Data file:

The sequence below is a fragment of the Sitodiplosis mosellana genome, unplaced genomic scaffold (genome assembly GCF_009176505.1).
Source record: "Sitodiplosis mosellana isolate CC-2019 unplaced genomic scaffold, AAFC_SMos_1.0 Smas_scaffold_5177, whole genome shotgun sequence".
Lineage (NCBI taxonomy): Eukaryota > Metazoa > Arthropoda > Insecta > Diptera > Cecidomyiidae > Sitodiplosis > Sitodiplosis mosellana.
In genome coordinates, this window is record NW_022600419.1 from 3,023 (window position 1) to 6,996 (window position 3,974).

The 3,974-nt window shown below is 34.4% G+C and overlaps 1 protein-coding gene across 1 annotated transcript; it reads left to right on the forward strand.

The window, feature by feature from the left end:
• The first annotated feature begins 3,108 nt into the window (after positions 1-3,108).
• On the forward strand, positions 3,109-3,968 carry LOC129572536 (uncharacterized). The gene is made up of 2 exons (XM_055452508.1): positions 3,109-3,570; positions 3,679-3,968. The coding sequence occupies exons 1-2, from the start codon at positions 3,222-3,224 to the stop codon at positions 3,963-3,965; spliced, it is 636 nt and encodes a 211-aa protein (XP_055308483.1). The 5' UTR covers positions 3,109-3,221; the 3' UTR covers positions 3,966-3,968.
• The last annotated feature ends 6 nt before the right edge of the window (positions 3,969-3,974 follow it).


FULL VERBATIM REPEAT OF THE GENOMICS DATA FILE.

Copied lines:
The sequence below is a fragment of the Sitodiplosis mosellana genome, unplaced genomic scaffold (genome assembly GCF_009176505.1).
Source record: "Sitodiplosis mosellana isolate CC-2019 unplaced genomic scaffold, AAFC_SMos_1.0 Smas_scaffold_5177, whole genome shotgun sequence".
Lineage (NCBI taxonomy): Eukaryota > Metazoa > Arthropoda > Insecta > Diptera > Cecidomyiidae > Sitodiplosis > Sitodiplosis mosellana.
In genome coordinates, this window is record NW_022600419.1 from 3,023 (window position 1) to 6,996 (window position 3,974).

The 3,974-nt window shown below is 34.4% G+C and overlaps 1 protein-coding gene across 1 annotated transcript; it reads left to right on the forward strand.

The window, feature by feature from the left end:
• The first annotated feature begins 3,108 nt into the window (after positions 1-3,108).
• On the forward strand, positions 3,109-3,968 carry LOC129572536 (uncharacterized). The gene is made up of 2 exons (XM_055452508.1): positions 3,109-3,570; positions 3,679-3,968. The coding sequence occupies exons 1-2, from the start codon at positions 3,222-3,224 to the stop codon at positions 3,963-3,965; spliced, it is 636 nt and encodes a 211-aa protein (XP_055308483.1). The 5' UTR covers positions 3,109-3,221; the 3' UTR covers positions 3,966-3,968.
• The last annotated feature ends 6 nt before the right edge of the window (positions 3,969-3,974 follow it).